Again, I think of my confusing relationship with my mom. Before I was born, she had carried a baby up to seven months before the baby died, and my mom had to deliver a lifeless infant. Of course, that’s traumatic and sad as she choose motherhood at this point in her life. She tried again and got me instead. Maybe it’s how my mom shares her recollection of that story; it comes off as she wants my respect, obedience, and love because I should be grateful I wasn’t stillborn. My mom has told me, “I’m her miracle child.” She probably won’t believe it throughout my life; I have often wished I was that kid because my mom had such a difficult time with me. She wasn’t equipped for my inherited anxiety, depression, curiousness, and all that I am that didn’t match what she expected when she decided she should be a mother.
In emotional and loud tirades with my mom, I would tell her she made me feel unwanted, too tricky for her, and when I asked her why she had me, she always said, “because I wanted you” and “I love you.” Those aren’t reasons. They are wants and projections. Her love didn’t feel genuine most of the time. It felt as if it was obligatory. So, I never understood why I was expected to be grateful to her for giving me life, honor her wishes and then worship her without protest. I can’t wrap my head or spirit around that.
I wish my mother would have been honest and authentic with me. Perhaps that would have made our relationship more ideal because I would have felt helpful to her healing and had some sympathy for making things hard on her. Wishes that I am working with my inner child to manifest now with my aging mom.
I think it’s also selfish to expect rewards for motherhood. I love my four vagina turds mostly unconditionally. I have boundaries. I will do anything for them, but I don’t expect anything in return. I have hopes that they love me too. I mean, it’s a relationship. My kids don’t owe me their love. I feel that mothers have to earn their children’s love and not expect to imprint on their newborns. Sure it may happen that way, but love evolves in all relationships. It like like when I met my firstborn’s eyes for the first time and when he recently shared some of his childhood momma memories with me. Ones that I had to dig into my memory to remember, but I was so grateful he never lost that moment between us.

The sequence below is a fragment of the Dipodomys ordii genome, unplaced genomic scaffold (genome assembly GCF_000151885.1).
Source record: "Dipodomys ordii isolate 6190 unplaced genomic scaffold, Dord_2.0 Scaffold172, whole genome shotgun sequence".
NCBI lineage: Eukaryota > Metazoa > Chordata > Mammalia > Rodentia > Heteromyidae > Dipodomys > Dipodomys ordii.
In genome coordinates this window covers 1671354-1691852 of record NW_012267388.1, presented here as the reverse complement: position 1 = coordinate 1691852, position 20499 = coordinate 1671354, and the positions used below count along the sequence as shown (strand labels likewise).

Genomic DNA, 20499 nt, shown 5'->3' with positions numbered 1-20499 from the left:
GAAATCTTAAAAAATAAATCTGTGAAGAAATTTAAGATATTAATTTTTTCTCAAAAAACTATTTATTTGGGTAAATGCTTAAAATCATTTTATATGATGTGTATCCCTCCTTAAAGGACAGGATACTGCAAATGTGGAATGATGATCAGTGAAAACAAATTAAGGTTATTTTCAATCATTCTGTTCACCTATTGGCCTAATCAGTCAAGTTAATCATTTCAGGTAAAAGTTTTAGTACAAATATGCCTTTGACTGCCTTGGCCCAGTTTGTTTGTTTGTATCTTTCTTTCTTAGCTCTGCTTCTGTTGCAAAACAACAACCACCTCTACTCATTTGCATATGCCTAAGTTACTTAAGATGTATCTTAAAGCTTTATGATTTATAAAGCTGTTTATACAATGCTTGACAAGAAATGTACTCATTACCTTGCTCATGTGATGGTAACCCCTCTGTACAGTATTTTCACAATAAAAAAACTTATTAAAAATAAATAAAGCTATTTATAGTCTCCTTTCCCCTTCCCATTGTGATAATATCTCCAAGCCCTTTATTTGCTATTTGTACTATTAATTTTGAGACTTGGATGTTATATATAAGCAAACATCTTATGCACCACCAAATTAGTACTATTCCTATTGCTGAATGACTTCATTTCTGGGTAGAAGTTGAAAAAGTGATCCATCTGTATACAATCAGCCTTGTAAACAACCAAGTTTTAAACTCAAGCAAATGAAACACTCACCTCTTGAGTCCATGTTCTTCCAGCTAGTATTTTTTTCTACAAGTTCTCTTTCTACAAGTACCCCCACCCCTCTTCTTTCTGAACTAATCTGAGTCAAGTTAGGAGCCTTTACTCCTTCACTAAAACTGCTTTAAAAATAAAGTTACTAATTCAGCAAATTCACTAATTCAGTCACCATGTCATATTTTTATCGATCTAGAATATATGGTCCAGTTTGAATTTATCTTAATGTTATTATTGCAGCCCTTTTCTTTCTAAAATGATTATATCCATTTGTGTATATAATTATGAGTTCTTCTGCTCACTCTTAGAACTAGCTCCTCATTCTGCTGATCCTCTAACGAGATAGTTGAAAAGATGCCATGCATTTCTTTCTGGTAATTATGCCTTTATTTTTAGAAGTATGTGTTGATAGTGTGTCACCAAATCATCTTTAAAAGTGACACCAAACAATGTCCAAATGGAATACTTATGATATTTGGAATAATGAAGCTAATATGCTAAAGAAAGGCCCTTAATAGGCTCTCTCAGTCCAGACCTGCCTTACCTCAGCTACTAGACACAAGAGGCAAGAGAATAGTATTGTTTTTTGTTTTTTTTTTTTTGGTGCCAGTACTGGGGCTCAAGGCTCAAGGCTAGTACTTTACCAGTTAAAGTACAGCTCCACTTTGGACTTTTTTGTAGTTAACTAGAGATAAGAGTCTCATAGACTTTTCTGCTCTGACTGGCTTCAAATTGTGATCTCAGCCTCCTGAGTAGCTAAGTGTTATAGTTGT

It’s like when my second child, the one I know for sure, loved me when he was born but also was an anxious child from the moment he was born. He has taught me so many lessons about myself and held me accountable for the promises I made and failed at. He has helped me become who I am today, and for a while there, I thought I couldn’t live without him, that he would forget me and I’d die because of that, but he calls me to tell me about anything and everything now.
It’s like when my third kid whose trust I’ve had to earn through patience and understanding. He’s so worth it! Then the moments where he’s angry, scared, frustrated, and I can let him be until he can clear his spirit, and then as if nothing happened, we can playfully talk shit to each other. and hug, and he says, “love you, momma.”